Consider the use of participation incentives.

Should you incentivize action with your community?

Derrick Chew avatar
Written by Derrick Chew
Updated over a week ago

Rewards for litter pickup milestones often encourage fraud so we recommend more thoughtful metrics. Unique recognition encourages participant creativity, deeper event engagement, and greater enjoyment. Similarly, “rewards” closely tied to the event purpose have much stronger effects on participation and engagement than unrelated rewards (money, paid time off, etc.).

For example -

Event purpose: make a natural public space easier to use

Reward ideas: water bottle, camping gear, state/national park pass, gift certificate to outdoor gear store.

Best Practices for Giving Participants' Rewards:

  • Only mention the possibility of rewards after the task is completed OR only mention rewards vaguely as a token of appreciation rather than as a reason for people to participate.

  • Using rewards as a motivation invites fraud and is actually demotivating for people who were already intrinsically motivated to complete the task.

  • Rewards are best used for non-creative tasks that only need to be performed once or twice; if you need ongoing behavior, rewards reduce performance quality and quantity.

  • Highlight what benefits come from the task.

  • Tell participants what is better because they picked up and recorded litter (safer for wildlife and kids, prettier park, cleaner neighborhood/less pollution, money for municipal cleanup can be diverted to more critical issues, litter data finds upstream issues, etc.).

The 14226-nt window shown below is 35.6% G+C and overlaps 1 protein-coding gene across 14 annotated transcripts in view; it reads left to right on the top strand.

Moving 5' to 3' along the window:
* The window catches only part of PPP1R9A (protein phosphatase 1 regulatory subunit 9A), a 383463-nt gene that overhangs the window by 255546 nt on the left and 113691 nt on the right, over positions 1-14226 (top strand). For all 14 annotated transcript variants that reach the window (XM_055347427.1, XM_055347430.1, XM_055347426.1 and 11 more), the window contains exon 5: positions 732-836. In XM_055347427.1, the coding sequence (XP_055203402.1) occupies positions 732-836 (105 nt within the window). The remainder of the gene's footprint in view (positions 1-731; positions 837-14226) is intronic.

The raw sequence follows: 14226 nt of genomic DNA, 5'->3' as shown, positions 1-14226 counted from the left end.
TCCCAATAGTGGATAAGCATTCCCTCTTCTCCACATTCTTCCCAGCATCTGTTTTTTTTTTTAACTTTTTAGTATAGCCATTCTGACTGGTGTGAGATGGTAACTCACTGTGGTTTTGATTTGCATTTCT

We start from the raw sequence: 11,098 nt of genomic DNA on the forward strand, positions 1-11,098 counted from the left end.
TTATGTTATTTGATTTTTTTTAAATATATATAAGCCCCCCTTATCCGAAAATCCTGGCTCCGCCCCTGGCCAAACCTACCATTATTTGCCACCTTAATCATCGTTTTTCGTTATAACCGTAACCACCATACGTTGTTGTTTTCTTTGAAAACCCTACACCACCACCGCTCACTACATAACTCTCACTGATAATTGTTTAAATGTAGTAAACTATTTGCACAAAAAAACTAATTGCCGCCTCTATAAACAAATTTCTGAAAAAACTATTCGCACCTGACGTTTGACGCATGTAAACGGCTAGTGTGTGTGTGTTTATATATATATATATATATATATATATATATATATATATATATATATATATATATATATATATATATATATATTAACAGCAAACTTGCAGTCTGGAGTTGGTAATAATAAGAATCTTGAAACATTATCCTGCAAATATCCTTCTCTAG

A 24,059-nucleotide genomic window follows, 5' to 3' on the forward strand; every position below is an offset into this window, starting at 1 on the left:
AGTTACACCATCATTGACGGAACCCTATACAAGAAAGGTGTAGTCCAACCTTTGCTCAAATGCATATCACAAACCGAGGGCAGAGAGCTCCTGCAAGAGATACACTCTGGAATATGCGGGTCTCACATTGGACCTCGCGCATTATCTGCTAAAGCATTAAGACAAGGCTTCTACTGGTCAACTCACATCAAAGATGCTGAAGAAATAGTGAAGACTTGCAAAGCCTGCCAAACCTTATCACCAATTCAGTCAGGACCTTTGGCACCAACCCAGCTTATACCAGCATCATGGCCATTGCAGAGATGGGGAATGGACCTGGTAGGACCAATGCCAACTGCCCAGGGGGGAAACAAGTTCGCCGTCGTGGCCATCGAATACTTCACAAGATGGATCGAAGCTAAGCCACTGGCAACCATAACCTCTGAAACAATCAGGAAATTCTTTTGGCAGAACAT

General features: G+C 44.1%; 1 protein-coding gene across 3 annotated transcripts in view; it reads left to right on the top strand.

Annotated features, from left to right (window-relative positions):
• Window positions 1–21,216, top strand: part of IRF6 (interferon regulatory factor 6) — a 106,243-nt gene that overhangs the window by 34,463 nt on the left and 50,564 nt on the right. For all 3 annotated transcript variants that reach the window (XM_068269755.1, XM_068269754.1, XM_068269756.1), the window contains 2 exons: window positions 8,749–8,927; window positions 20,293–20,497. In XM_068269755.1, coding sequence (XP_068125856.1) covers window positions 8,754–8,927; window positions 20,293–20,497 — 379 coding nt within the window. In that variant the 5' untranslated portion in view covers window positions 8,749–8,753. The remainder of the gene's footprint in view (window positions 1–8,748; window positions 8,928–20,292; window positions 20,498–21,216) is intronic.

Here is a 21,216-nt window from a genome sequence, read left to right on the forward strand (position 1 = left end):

• Shows how important and meaningful their actions are with informative feedback; makes participants feel needed and more likely to join similar cleanups in the future.

  • Find ways to recognize different types of contributions.

  • Instead of just 5 top pickers, top 1 or 2 people across different categories would feel more fair to participants (top weight, top filled bags, top recruiter of other participants, etc.).

  • This reduces the benefit and attractiveness of litter data fraud and recognizes that litter count isn't the only helpful act in the event.

Be mindful about what you reward. If you're considering rewarding people who picked up the most litter pieces, also reward people who picked up the heaviest item. One is not better than the other. Reward them both equally.

Here are some other ideas beyond litter pieces and weight that help promote long-term engagement and education:

  1. Most participant-recruited helpers

  2. Best litter picking costume

  3. Most sites cleaned by a single litter picker

  4. Most quirky/interesting site cleaned

  5. Most picturesque site cleaned

  6. Best social-distancing technique by litter picking team

  7. Most interesting litter item identified

  8. Oldest litter identified

  9. Most interesting encounter while litter picking

  10. Most creative litter picking tools

  11. Best multitasking while litter picking

    1. Jogging, biking, babysitting, etc.

  12. Best animal assist of litter picking

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